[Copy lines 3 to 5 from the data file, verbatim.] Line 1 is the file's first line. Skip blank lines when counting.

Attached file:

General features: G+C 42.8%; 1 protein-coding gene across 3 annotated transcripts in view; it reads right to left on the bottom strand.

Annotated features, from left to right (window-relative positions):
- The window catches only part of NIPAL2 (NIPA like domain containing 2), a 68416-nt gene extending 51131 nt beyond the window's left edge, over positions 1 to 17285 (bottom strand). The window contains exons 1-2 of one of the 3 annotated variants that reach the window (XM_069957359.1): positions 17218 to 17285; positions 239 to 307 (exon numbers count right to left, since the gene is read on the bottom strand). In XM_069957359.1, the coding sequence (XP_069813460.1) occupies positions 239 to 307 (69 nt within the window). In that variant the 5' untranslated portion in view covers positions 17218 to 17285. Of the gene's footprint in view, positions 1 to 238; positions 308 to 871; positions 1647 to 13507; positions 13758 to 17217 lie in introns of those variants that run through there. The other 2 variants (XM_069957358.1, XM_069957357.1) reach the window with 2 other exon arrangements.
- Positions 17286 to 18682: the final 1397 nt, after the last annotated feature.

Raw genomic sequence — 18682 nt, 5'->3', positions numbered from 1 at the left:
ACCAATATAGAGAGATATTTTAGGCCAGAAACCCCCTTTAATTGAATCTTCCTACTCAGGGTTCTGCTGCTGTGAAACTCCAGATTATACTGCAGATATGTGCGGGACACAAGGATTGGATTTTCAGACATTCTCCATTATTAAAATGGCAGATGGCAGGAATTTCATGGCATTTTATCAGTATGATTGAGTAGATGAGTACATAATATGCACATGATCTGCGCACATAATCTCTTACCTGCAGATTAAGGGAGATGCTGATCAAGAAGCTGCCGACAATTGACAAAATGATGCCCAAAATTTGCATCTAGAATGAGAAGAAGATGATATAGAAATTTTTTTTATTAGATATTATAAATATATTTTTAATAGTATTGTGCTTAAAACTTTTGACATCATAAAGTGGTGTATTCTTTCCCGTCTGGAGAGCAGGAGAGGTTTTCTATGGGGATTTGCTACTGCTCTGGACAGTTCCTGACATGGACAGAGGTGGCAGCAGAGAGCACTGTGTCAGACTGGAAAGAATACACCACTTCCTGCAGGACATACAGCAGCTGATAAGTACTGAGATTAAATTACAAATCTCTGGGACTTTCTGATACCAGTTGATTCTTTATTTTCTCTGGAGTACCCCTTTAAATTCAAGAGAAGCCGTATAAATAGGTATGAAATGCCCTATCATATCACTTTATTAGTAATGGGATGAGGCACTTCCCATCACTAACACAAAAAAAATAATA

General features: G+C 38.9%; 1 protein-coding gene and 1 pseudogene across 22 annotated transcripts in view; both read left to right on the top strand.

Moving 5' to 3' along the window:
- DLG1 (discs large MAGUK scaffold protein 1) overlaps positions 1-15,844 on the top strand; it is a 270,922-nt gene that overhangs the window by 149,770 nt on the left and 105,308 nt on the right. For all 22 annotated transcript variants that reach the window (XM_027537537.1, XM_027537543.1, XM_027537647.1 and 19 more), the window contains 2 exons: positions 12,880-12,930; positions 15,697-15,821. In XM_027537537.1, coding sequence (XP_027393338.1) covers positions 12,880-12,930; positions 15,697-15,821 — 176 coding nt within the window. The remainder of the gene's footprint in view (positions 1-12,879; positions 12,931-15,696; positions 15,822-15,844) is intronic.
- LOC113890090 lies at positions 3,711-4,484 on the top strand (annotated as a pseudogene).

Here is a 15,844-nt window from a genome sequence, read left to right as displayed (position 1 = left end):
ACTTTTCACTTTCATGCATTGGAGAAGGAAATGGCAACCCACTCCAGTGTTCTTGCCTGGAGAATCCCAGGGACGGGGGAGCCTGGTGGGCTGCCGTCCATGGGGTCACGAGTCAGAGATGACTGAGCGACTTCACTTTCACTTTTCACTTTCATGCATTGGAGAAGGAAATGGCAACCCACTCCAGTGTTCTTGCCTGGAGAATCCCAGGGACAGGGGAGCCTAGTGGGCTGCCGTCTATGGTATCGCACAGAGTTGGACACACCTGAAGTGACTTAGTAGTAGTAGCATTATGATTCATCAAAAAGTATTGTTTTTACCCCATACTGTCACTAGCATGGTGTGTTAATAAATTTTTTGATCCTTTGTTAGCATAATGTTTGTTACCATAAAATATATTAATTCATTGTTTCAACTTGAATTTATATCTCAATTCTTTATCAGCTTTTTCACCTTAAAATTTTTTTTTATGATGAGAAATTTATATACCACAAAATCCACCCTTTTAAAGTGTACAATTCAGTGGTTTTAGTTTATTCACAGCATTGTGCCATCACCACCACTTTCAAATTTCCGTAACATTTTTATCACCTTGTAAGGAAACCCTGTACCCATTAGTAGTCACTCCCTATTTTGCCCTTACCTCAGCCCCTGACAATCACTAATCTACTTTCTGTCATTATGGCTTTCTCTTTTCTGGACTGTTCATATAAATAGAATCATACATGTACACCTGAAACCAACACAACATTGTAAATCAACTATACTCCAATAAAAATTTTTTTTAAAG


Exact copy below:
- The window catches only part of NIPAL2 (NIPA like domain containing 2), a 68416-nt gene extending 51131 nt beyond the window's left edge, over positions 1 to 17285 (bottom strand). The window contains exons 1-2 of one of the 3 annotated variants that reach the window (XM_069957359.1): positions 17218 to 17285; positions 239 to 307 (exon numbers count right to left, since the gene is read on the bottom strand). In XM_069957359.1, the coding sequence (XP_069813460.1) occupies positions 239 to 307 (69 nt within the window). In that variant the 5' untranslated portion in view covers positions 17218 to 17285. Of the gene's footprint in view, positions 1 to 238; positions 308 to 871; positions 1647 to 13507; positions 13758 to 17217 lie in introns of those variants that run through there. The other 2 variants (XM_069957358.1, XM_069957357.1) reach the window with 2 other exon arrangements.
- Positions 17286 to 18682: the final 1397 nt, after the last annotated feature.

Raw genomic sequence — 18682 nt, 5'->3', positions numbered from 1 at the left: